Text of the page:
Progeny Press has wonderful study guides for your children to use while they are reading books for school (or pleasure). Over the past few weeks, we have been able to review their Indian in the Cupboard E-Guide.
As the name suggests, this study guide is to be used in conjunction with reading The Indian in the Cupboard.
The guide has a suggested age range of middle school kids in grades 6 through 8.
To facilitate our review, we were given a digital download of the study guide, as well as a digital download of the answer key.
I saved both to my desktop on my laptop so they would be easy to find any time my son needed to work on it.
I checked out the book from the library and told my son (12 years old, going in to 7th grade this coming year) he would be reading it and doing the study guide.
He is not a huge fan of reading and sometimes I feel like it is due to a lack of understanding. I think he may just have some reading comprehension issues that need to be worked on in time.
With that in mind, I thought the study guide for his literature time would help him understand what he was reading as he read it.
The study guide can be used in two ways. You can type right into the guide and save your answers as you go. Or you can print off the pages and the child can write out the answers. For this time around, I decided to just have him type the answers in the document. In future study guides I may have him write it out just to have him work on his handwriting skills.
The guide is broken down by chapter, usually with each section being over multiple chapters. For example, the first section is over Chapters 1 and 2 and the next section is over Chapters 3, 4, and 5.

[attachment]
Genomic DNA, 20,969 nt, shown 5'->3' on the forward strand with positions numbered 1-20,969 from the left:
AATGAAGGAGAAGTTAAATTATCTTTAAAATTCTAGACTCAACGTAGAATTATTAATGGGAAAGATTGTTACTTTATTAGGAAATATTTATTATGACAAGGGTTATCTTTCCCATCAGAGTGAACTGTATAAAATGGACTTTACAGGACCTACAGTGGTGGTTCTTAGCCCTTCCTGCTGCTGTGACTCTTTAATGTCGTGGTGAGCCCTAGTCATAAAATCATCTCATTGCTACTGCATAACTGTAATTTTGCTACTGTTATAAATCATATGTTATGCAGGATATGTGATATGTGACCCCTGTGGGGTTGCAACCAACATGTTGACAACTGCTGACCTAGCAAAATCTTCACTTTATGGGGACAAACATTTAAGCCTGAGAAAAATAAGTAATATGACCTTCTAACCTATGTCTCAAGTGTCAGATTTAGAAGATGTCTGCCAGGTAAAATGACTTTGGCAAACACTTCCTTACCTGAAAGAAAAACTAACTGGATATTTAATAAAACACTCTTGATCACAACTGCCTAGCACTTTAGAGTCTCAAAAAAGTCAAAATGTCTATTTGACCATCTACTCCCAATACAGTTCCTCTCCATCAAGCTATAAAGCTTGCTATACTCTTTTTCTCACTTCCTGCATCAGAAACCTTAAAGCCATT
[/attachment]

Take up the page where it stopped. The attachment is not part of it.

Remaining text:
Each section has vocabulary words from the book for the child to look up in the dictionary and match with their definitions. They also put the words in the sentence that is found in the book, ask the student to define it using context clues, then look it up in the dictionary and write down the dictionary definition. This is a great way for a student to practice figuring out the definitions of words they don’t know using the context clues in the sentence it is in or the surrounding sentences.
After the vocabulary, there are fill in the blank questions regarding things happening in the book. Sometimes it is just telling what happened in the book and sometimes it is giving an opinion about why a character might have done what he did. Some questions also ask the child to look verses up in the Bible to compare things in the Bible to actions or words in the book. This is a great thing for those that want a faith-based critical analysis of the book your child is reading.
I sat down with him and we did the first few pages of the study guide together, so he could get the swing of the way things were done. He then misunderstood that he was to do the study guide while reading the book and ended up finishing the book without doing further study guide pages. Because of that, he ended up doing the study guide after reading the book. This made it so he didn’t benefit from studying the vocabulary words as much, because he still didn’t understand those words while he was reading the book. Live and learn. Next time, he will understand it is to be done while reading the book!
He didn’t necessarily love this study guide, but only because it gave him more work to do. ;)
I liked it. I think it is a great way to gain more understanding for what the child is reading! It is laid out so well and the questions they choose are wonderfully thought provoking!
Information at a glance:
For whom? Middle School ages (gr. 6-8)
How much is it? $18.99